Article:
Government healthcare reform efforts are picking up the pace to roll out new reimbursement and practice models for primary care.
Medicare is giving out $10 billion for pilot projects encouraging new models of primary care, including the patient-centered medical home. New Jersey just passed legislation to explore the patient-centered medical home. Now, Massachusetts, the early adopter of mandatory health insurance, is now ambitiously planning how to take on the fee-for-service reimbursement system and moving toward accountable care organizations. Under discussion are the scope of power for state regulators, what rules will apply to accountable care organizations, and how to get rid of the existing fee-for-service system.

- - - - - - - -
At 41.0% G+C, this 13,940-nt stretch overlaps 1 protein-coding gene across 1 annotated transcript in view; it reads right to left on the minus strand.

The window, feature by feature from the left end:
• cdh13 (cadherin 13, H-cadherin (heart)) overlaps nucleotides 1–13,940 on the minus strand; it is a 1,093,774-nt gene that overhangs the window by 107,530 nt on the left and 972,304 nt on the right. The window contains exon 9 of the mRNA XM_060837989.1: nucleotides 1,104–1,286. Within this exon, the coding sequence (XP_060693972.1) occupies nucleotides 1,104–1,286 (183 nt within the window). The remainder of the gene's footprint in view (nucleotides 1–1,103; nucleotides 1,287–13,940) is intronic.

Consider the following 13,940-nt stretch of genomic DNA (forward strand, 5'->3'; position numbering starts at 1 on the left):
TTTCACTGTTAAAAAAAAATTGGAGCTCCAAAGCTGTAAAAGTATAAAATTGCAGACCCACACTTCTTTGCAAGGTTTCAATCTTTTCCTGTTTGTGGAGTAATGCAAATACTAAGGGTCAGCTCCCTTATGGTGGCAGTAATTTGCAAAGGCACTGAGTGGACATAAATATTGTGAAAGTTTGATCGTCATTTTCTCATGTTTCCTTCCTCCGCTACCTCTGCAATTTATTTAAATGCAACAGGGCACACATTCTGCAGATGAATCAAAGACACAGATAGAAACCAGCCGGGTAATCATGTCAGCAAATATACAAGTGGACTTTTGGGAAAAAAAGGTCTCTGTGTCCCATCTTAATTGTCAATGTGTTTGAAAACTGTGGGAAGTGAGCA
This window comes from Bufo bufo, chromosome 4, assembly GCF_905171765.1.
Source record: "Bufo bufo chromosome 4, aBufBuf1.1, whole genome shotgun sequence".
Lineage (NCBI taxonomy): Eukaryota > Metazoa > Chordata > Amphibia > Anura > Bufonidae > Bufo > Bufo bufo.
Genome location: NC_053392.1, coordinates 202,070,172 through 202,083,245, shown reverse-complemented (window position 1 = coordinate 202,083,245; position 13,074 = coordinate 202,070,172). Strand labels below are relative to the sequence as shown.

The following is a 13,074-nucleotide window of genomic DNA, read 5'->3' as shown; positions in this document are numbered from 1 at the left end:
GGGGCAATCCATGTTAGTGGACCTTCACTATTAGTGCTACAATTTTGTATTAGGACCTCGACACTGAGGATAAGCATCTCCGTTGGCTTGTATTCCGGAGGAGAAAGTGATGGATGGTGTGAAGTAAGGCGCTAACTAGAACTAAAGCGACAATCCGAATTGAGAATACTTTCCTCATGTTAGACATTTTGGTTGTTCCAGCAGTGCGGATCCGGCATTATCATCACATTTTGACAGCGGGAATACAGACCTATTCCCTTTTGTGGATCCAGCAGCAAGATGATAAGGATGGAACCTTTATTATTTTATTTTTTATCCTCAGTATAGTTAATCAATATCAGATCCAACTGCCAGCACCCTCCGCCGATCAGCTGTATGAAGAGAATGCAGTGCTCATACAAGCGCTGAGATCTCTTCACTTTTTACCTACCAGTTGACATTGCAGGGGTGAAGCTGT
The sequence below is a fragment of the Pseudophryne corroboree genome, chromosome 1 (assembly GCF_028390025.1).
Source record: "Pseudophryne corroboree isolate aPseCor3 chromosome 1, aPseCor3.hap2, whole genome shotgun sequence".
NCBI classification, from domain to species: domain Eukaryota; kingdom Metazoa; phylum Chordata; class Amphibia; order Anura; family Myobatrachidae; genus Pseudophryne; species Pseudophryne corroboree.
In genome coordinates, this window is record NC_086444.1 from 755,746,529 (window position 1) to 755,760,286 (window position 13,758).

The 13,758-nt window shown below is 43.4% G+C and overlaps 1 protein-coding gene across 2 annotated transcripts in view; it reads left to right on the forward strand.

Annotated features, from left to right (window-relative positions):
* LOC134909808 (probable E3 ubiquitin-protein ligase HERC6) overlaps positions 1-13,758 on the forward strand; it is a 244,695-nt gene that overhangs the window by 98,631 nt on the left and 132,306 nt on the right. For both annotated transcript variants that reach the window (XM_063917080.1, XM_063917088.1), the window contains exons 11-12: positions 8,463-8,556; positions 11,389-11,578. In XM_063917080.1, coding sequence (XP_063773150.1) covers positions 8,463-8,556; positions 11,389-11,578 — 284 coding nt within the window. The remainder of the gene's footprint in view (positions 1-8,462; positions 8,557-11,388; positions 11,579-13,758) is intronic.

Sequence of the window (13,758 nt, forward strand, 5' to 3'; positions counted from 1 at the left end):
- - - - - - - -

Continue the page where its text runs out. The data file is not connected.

Blogger and pediatrician Jay Parkinson, MD, MPH, comments about the “bureaucrats in Washington” that, “they’ve decided for doctors that we’ll get paid for strictly office visits and procedures when, in fact, being a good doctor is much, much more about good communication and solid relationships than the maximum volume of patients you can see in a given day.”
Now, it’s those same bureaucrats who are changing the system, trying to find a model that will accomplish just those goals. (CMS Web site, NJ Today, Boston Globe, KevinMD)
*This blog post was originally published at ACP Internist*